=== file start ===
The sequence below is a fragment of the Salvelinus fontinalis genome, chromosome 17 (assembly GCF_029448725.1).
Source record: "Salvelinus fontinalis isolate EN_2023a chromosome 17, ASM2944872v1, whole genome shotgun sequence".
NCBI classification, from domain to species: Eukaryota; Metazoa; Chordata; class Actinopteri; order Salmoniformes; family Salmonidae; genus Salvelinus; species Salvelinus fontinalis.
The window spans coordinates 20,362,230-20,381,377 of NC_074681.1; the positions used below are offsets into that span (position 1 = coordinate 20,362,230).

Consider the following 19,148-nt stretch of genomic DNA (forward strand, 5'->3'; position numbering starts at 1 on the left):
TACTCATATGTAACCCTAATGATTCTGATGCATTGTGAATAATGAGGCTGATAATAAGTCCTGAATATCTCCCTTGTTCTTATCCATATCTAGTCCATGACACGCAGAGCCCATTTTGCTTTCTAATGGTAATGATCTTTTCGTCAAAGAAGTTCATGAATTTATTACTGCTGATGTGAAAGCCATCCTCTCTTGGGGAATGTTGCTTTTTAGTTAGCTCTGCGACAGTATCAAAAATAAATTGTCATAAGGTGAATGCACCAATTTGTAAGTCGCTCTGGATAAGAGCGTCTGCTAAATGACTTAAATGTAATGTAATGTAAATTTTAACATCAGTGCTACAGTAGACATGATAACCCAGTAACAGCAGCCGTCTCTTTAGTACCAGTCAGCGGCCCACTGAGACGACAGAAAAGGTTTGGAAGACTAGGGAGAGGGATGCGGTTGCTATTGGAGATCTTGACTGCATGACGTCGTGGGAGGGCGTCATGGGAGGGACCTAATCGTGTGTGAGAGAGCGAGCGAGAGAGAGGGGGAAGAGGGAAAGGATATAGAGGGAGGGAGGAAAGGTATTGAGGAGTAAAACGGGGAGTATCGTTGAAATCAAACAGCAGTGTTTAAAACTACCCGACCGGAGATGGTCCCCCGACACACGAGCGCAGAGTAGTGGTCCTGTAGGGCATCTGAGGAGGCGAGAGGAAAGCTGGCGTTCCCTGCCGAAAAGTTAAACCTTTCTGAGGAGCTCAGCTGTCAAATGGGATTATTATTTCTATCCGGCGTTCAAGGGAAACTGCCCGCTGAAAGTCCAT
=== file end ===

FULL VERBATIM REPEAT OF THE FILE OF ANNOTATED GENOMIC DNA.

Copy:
The sequence below is a fragment of the Salvelinus fontinalis genome, chromosome 17 (assembly GCF_029448725.1).
Source record: "Salvelinus fontinalis isolate EN_2023a chromosome 17, ASM2944872v1, whole genome shotgun sequence".
NCBI classification, from domain to species: Eukaryota; Metazoa; Chordata; class Actinopteri; order Salmoniformes; family Salmonidae; genus Salvelinus; species Salvelinus fontinalis.
The window spans coordinates 20,362,230-20,381,377 of NC_074681.1; the positions used below are offsets into that span (position 1 = coordinate 20,362,230).

Consider the following 19,148-nt stretch of genomic DNA (forward strand, 5'->3'; position numbering starts at 1 on the left):
TACTCATATGTAACCCTAATGATTCTGATGCATTGTGAATAATGAGGCTGATAATAAGTCCTGAATATCTCCCTTGTTCTTATCCATATCTAGTCCATGACACGCAGAGCCCATTTTGCTTTCTAATGGTAATGATCTTTTCGTCAAAGAAGTTCATGAATTTATTACTGCTGATGTGAAAGCCATCCTCTCTTGGGGAATGTTGCTTTTTAGTTAGCTCTGCGACAGTATCAAAAATAAATTGTCATAAGGTGAATGCACCAATTTGTAAGTCGCTCTGGATAAGAGCGTCTGCTAAATGACTTAAATGTAATGTAATGTAAATTTTAACATCAGTGCTACAGTAGACATGATAACCCAGTAACAGCAGCCGTCTCTTTAGTACCAGTCAGCGGCCCACTGAGACGACAGAAAAGGTTTGGAAGACTAGGGAGAGGGATGCGGTTGCTATTGGAGATCTTGACTGCATGACGTCGTGGGAGGGCGTCATGGGAGGGACCTAATCGTGTGTGAGAGAGCGAGCGAGAGAGAGGGGGAAGAGGGAAAGGATATAGAGGGAGGGAGGAAAGGTATTGAGGAGTAAAACGGGGAGTATCGTTGAAATCAAACAGCAGTGTTTAAAACTACCCGACCGGAGATGGTCCCCCGACACACGAGCGCAGAGTAGTGGTCCTGTAGGGCATCTGAGGAGGCGAGAGGAAAGCTGGCGTTCCCTGCCGAAAAGTTAAACCTTTCTGAGGAGCTCAGCTGTCAAATGGGATTATTATTTCTATCCGGCGTTCAAGGGAAACTGCCCGCTGAAAGTCCAT